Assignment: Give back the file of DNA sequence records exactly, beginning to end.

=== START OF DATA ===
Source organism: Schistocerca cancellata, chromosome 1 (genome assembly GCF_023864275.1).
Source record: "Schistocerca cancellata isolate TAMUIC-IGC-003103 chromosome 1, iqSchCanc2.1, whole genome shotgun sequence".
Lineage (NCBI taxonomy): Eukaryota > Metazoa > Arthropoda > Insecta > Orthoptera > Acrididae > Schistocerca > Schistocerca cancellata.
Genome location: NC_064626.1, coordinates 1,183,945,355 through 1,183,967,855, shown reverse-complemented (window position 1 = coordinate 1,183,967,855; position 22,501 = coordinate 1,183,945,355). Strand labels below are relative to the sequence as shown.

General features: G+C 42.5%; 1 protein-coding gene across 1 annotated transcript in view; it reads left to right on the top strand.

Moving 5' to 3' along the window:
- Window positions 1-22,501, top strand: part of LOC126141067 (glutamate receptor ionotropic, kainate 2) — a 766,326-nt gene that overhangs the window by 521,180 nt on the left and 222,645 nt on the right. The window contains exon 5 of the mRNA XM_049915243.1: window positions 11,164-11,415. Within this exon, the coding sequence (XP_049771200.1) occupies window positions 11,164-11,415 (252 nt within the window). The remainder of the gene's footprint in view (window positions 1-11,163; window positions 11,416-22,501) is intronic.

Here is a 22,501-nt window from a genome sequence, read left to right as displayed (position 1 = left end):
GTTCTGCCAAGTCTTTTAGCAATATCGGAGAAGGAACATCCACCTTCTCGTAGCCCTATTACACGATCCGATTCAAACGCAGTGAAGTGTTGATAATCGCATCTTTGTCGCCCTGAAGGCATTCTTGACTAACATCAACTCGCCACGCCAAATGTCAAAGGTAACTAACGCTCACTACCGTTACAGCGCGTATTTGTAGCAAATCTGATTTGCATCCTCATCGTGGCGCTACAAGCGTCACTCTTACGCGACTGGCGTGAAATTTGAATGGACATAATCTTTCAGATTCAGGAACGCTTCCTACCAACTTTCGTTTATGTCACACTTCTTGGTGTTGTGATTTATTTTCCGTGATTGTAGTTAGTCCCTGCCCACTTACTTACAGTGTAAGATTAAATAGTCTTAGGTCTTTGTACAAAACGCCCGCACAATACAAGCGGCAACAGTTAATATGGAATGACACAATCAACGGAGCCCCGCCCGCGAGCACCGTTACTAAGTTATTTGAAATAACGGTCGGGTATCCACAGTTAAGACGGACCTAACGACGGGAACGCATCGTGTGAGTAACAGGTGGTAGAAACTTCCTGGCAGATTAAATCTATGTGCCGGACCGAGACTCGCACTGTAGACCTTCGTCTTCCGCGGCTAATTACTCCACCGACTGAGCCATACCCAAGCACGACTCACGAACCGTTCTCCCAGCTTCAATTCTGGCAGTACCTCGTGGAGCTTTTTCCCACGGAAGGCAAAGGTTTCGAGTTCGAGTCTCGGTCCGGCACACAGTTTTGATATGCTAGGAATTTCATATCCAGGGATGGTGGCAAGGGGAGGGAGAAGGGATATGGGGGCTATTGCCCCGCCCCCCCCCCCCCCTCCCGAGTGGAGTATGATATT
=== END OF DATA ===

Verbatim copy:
Source organism: Schistocerca cancellata, chromosome 1 (genome assembly GCF_023864275.1).
Source record: "Schistocerca cancellata isolate TAMUIC-IGC-003103 chromosome 1, iqSchCanc2.1, whole genome shotgun sequence".
Lineage (NCBI taxonomy): Eukaryota > Metazoa > Arthropoda > Insecta > Orthoptera > Acrididae > Schistocerca > Schistocerca cancellata.
Genome location: NC_064626.1, coordinates 1,183,945,355 through 1,183,967,855, shown reverse-complemented (window position 1 = coordinate 1,183,967,855; position 22,501 = coordinate 1,183,945,355). Strand labels below are relative to the sequence as shown.

General features: G+C 42.5%; 1 protein-coding gene across 1 annotated transcript in view; it reads left to right on the top strand.

Moving 5' to 3' along the window:
- Window positions 1-22,501, top strand: part of LOC126141067 (glutamate receptor ionotropic, kainate 2) — a 766,326-nt gene that overhangs the window by 521,180 nt on the left and 222,645 nt on the right. The window contains exon 5 of the mRNA XM_049915243.1: window positions 11,164-11,415. Within this exon, the coding sequence (XP_049771200.1) occupies window positions 11,164-11,415 (252 nt within the window). The remainder of the gene's footprint in view (window positions 1-11,163; window positions 11,416-22,501) is intronic.

Here is a 22,501-nt window from a genome sequence, read left to right as displayed (position 1 = left end):
GTTCTGCCAAGTCTTTTAGCAATATCGGAGAAGGAACATCCACCTTCTCGTAGCCCTATTACACGATCCGATTCAAACGCAGTGAAGTGTTGATAATCGCATCTTTGTCGCCCTGAAGGCATTCTTGACTAACATCAACTCGCCACGCCAAATGTCAAAGGTAACTAACGCTCACTACCGTTACAGCGCGTATTTGTAGCAAATCTGATTTGCATCCTCATCGTGGCGCTACAAGCGTCACTCTTACGCGACTGGCGTGAAATTTGAATGGACATAATCTTTCAGATTCAGGAACGCTTCCTACCAACTTTCGTTTATGTCACACTTCTTGGTGTTGTGATTTATTTTCCGTGATTGTAGTTAGTCCCTGCCCACTTACTTACAGTGTAAGATTAAATAGTCTTAGGTCTTTGTACAAAACGCCCGCACAATACAAGCGGCAACAGTTAATATGGAATGACACAATCAACGGAGCCCCGCCCGCGAGCACCGTTACTAAGTTATTTGAAATAACGGTCGGGTATCCACAGTTAAGACGGACCTAACGACGGGAACGCATCGTGTGAGTAACAGGTGGTAGAAACTTCCTGGCAGATTAAATCTATGTGCCGGACCGAGACTCGCACTGTAGACCTTCGTCTTCCGCGGCTAATTACTCCACCGACTGAGCCATACCCAAGCACGACTCACGAACCGTTCTCCCAGCTTCAATTCTGGCAGTACCTCGTGGAGCTTTTTCCCACGGAAGGCAAAGGTTTCGAGTTCGAGTCTCGGTCCGGCACACAGTTTTGATATGCTAGGAATTTCATATCCAGGGATGGTGGCAAGGGGAGGGAGAAGGGATATGGGGGCTATTGCCCCGCCCCCCCCCCCCCCTCCCGAGTGGAGTATGATATT